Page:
See also: Max More – Meaningfulness and mortality (Cryonics #125, vol.12, no.2, February 1991)

Edvard Munch's Death in the Sick Chamber

Edvard Munch’s painting “Death in the Sick Chamber” (1895) portrays death as expressed through the survivors. A striking aspect of this work is that all the people in the room do not console one another and are physically and emotionally isolated.

In “Modern Art and Death”, Carla Gottlieb writes:

….the faces are contorted, not in mourning for a beloved lost member, but in fear of the unknown which has just swallowed the deceased, fear for themselves who are eventually to meet the same fate. In this agony, each person is alone; each survivor turns away not only from the dead but also from the other participants in the scene. Faced with death, the family bonds fall apart, revealing their superficial character. Thus Munch experienced death as dissolving family ties…

The accompanying black and white lithograph evokes an even bleaker atmosphere, as can be seen in the sunken eyes and grim mouth of the woman facing the viewer.

Munch shows the destabilizing and alienating effects of death. Although the people in the room seem to be at a loss how to proceed in life, there is closure. In cryonics such closure is not available. Cryonics also destabilizes the fabric between people because some may survive and others may not. The idea of cryonics can also produce guilt about loved ones who died and never got the chance. These factors, and not just technical feasibility alone, may explain why cryonics is so unpopular.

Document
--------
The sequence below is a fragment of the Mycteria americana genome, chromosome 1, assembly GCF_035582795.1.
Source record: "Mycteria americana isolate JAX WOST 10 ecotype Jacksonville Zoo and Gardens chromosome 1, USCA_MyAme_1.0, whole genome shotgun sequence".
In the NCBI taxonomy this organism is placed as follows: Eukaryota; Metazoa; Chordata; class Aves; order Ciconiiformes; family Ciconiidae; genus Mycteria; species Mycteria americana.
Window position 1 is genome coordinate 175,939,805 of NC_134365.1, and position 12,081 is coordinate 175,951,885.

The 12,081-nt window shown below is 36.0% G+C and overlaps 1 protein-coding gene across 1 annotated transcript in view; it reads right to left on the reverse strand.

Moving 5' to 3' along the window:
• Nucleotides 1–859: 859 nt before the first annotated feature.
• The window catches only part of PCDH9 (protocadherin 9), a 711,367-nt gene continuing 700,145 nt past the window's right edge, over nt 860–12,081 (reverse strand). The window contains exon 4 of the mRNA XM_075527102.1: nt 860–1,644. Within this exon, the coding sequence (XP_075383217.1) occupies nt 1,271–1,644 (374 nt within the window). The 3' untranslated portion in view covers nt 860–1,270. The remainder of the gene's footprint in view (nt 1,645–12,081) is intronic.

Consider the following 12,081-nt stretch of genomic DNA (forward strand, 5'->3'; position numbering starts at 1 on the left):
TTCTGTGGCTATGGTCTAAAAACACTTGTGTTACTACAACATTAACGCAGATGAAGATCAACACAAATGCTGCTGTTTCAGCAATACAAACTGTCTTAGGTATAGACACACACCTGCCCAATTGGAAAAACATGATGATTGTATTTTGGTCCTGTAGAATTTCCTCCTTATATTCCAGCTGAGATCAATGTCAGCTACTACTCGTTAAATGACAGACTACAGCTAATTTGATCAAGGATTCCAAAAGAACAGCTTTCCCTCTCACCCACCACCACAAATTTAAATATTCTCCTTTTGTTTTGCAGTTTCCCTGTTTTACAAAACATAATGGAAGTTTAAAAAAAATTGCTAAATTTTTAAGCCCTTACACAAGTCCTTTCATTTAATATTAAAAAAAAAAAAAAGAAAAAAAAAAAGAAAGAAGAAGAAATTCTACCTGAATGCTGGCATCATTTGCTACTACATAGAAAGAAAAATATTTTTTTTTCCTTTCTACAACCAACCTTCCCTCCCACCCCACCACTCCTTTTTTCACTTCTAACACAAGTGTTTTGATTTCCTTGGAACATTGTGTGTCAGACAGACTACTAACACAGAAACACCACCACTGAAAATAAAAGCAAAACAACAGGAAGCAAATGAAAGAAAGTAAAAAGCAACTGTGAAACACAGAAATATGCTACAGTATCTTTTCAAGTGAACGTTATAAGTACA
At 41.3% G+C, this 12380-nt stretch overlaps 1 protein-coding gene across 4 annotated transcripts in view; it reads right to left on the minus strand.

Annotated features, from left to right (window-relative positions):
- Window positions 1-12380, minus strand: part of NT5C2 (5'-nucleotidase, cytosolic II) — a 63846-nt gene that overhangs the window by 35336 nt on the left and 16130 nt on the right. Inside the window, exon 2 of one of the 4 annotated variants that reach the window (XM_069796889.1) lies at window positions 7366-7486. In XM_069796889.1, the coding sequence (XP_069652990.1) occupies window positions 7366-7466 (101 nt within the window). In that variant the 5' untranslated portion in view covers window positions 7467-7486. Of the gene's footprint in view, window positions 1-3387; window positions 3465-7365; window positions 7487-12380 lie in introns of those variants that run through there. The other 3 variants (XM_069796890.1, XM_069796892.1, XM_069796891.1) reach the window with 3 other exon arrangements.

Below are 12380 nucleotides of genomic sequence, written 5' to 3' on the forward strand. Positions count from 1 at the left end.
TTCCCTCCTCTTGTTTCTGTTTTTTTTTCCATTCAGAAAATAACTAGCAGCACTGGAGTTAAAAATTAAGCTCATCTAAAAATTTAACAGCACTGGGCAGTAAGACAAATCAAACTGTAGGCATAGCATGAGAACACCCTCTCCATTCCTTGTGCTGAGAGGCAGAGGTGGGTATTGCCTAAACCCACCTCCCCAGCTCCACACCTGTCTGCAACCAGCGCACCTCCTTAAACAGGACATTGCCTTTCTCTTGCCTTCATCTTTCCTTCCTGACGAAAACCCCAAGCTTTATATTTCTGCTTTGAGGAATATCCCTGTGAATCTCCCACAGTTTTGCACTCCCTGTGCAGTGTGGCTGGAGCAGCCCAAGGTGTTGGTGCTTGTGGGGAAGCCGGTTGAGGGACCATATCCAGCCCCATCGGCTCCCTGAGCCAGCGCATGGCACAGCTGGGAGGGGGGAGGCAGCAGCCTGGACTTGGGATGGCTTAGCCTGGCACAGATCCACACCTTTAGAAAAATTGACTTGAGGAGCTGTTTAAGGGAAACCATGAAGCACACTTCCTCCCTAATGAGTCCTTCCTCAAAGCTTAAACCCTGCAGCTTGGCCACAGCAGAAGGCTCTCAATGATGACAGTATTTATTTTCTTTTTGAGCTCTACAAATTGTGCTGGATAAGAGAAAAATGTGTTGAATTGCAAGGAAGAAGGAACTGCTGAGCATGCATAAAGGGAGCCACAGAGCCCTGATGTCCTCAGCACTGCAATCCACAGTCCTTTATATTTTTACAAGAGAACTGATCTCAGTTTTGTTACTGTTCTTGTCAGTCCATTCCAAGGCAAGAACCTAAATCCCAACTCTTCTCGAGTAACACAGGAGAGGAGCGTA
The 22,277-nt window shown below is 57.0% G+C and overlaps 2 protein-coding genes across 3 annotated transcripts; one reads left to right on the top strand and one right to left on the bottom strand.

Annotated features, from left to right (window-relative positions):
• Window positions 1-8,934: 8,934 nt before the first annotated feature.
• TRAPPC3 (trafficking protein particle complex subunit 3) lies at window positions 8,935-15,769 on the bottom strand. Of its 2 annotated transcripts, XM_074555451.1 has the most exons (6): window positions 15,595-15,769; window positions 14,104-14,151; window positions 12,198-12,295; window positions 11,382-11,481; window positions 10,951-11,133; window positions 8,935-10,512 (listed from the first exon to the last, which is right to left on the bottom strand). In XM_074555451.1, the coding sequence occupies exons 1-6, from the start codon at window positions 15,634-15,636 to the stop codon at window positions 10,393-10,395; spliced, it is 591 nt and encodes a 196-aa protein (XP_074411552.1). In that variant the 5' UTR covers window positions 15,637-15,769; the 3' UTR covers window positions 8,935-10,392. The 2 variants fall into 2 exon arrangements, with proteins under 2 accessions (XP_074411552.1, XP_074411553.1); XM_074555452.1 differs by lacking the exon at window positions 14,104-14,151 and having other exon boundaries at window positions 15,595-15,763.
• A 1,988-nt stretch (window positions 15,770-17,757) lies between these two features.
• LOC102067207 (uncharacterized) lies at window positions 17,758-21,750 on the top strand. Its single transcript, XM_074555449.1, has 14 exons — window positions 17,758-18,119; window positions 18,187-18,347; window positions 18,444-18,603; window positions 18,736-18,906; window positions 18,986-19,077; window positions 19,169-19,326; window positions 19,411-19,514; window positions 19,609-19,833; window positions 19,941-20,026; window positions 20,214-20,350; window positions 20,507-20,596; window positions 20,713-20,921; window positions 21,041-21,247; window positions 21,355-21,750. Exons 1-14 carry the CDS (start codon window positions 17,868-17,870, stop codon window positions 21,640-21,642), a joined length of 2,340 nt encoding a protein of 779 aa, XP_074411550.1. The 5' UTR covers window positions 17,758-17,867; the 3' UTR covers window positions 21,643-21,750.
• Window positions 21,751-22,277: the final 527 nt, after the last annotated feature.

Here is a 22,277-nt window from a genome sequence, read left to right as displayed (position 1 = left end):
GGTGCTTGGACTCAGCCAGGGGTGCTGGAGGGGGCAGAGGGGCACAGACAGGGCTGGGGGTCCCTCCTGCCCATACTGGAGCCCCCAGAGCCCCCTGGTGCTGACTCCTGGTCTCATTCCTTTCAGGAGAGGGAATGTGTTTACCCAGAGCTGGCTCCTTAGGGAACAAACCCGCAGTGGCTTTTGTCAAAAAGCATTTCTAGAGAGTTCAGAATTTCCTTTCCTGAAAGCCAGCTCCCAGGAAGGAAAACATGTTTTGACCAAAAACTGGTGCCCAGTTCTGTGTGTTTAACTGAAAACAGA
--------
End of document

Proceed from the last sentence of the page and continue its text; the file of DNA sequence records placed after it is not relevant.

Carl Jung on the soul and death

In the future, Carl C.G. Jung may not be so much remembered for his contributions to science as for his beautiful writing, imagination, and wide range of interests. In his meditation on death, “The Soul and Death” (“Seele und Tod”), Jung treats death as the inevitable descent after an ascent up a hill. Jung’s stoic reconciliation with death is understandable, even rational, in a time when the scientific conquest of death was not a practical possibility. Now that the practical means are available to participate in a time when rejuvenation may be possible, we need  imaginative thinkers, writers and poets to give expression to a conception of life that is not an inevitable road to degeneration and oblivion.

Fragment of Carl C.G. Jung – The Soul and Death (in: The Meaning of Death, Herman Feifel, editor)